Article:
From this point there are two routes, one takes you up steep steps to the summit for amazing views over the sea.

The second is slightly less arduous with a path heading around the side of the mountain to view a different series of peaks.

After all that hiking, it might be time for another beer!

Castles, Coves and Coos

Clinging to the Scottish cliffs, jutting out into the North Sea stand the remains of Sinclair Castle.

Propped up in part by scaffolding and somewhat protected by ramshackle fencing, this castle was once the stronghold of the Sinclair Clan.

Throughout generations of building, extending and clan warfare, the Sinclair family homestead was protected by its remote cliff top location.

My English grandmother’s family name was Sinclair and we couldn’t help but wonder if it was up here in the pastoral lands of Wick that the family originated.

Perhaps not, but the castle was well worth the detour for its fairytale-esque quality.

Onwards and northwards.

We stopped off in Wick, yet another coastal trade point decimated by the loss of the herring. The town has seen better days. We park in town (the car park by the river at Poundstretcher is free) and walk through the small town centre to the heritage museum.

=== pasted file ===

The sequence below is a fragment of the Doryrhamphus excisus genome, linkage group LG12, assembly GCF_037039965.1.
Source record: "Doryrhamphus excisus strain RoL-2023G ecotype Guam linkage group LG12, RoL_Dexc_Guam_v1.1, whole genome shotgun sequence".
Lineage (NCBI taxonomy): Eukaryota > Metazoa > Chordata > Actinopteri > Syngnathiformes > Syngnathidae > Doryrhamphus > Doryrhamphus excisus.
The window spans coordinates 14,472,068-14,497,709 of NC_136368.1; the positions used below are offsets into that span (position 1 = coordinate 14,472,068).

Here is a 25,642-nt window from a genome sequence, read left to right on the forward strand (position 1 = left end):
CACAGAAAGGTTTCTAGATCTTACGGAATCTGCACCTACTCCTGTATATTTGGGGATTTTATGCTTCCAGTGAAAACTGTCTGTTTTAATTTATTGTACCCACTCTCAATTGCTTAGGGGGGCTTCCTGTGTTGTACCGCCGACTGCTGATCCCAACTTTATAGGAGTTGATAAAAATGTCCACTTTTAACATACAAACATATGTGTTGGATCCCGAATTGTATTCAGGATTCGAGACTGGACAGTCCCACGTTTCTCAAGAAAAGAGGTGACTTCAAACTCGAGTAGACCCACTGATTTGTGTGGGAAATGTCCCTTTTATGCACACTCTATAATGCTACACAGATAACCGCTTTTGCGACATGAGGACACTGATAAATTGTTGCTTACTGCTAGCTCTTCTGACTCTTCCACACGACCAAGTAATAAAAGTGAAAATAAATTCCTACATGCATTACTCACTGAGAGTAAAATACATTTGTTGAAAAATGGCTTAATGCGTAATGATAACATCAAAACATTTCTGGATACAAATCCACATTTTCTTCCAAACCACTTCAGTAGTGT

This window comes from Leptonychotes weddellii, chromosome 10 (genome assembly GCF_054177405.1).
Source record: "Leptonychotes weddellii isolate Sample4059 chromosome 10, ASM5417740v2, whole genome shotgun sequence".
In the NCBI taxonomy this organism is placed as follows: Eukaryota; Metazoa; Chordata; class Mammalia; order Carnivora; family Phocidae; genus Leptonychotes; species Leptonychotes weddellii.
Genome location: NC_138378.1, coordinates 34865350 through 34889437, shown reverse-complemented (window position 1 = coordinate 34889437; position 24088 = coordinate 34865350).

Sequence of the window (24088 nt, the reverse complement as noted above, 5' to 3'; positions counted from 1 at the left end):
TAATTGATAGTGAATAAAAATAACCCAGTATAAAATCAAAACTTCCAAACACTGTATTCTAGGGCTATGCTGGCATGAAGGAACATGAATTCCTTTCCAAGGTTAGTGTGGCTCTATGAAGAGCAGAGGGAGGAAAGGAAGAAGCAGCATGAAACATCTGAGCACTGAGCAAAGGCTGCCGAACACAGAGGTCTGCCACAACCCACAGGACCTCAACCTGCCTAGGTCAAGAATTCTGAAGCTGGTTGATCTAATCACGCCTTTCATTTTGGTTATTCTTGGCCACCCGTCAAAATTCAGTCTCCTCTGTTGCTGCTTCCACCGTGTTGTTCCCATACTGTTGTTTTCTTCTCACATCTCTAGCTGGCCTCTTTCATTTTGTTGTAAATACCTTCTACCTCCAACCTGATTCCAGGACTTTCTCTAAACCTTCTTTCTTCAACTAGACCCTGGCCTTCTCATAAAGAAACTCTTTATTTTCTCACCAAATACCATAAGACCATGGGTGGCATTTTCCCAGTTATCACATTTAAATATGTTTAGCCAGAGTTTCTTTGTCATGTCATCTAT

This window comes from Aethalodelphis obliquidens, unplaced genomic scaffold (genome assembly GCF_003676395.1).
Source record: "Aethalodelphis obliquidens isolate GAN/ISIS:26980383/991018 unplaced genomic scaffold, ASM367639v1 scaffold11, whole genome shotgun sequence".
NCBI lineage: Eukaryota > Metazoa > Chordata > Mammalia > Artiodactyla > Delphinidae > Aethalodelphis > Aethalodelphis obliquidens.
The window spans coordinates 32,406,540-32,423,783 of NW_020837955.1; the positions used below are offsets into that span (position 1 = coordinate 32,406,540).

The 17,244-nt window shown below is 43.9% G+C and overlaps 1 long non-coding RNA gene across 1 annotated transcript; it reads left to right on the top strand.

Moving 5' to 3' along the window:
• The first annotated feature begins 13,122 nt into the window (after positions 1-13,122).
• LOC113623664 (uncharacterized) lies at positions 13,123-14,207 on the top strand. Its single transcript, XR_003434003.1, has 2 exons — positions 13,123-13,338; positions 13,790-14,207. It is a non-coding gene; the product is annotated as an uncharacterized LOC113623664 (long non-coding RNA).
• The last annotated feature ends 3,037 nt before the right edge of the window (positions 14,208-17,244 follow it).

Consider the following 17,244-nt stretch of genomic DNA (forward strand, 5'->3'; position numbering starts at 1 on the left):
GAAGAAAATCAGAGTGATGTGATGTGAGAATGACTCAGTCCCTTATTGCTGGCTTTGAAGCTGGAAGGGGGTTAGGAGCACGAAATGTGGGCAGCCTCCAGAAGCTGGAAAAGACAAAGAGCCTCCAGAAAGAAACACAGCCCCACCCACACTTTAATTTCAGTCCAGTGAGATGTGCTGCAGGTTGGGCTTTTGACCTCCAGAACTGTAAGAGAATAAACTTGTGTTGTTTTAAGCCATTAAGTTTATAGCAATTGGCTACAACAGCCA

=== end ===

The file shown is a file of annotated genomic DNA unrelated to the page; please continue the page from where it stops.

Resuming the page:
Staffed by exceptionally friendly and knowledgeable ladies we were issued our own guide. Having grown up in Wick she was able to offer fantastic insights into life in and around the town. the museum holds an incredible collection of late 1800s photographs that alone are well worth the £3 entry cost. The museum is vast and a treasure trove of coastal artifacts, much of which relating to the herring industry.

Having grown up close to Great Yarmouth it was particularly interesting to learn that highlanders often made the herring run down as far as the port there. Our guide told us how children would wait excitedly for their parents to return north with gifts in their trunks from their foray down south.

After a fortifying lunch (haggis and cheese panini, who says globalisation is a bad thing?!) we continued North.

We made it to John O’Groats in time for a quick Starbucks (probably the most northerly Starbucks on mainland Britain).

And the obligatory photo stop.

Just outside John O’Groats, up a winding single track road, you will find the spectacular sight of Duncansby Stacks. We decided against taking the longer hike and spent some time watching the kittiwake hatchlings on the cliff faces. Considering the disastrous breeding seasons the Scottish seabirds have been experiencing, these may have been a very rare sight indeed!

Scotland’s notoriously changeable weather was still on our side, so we decided to push on and headed out to Dunnet Head, Britain’s most northerly point and a protected RSPB reserve.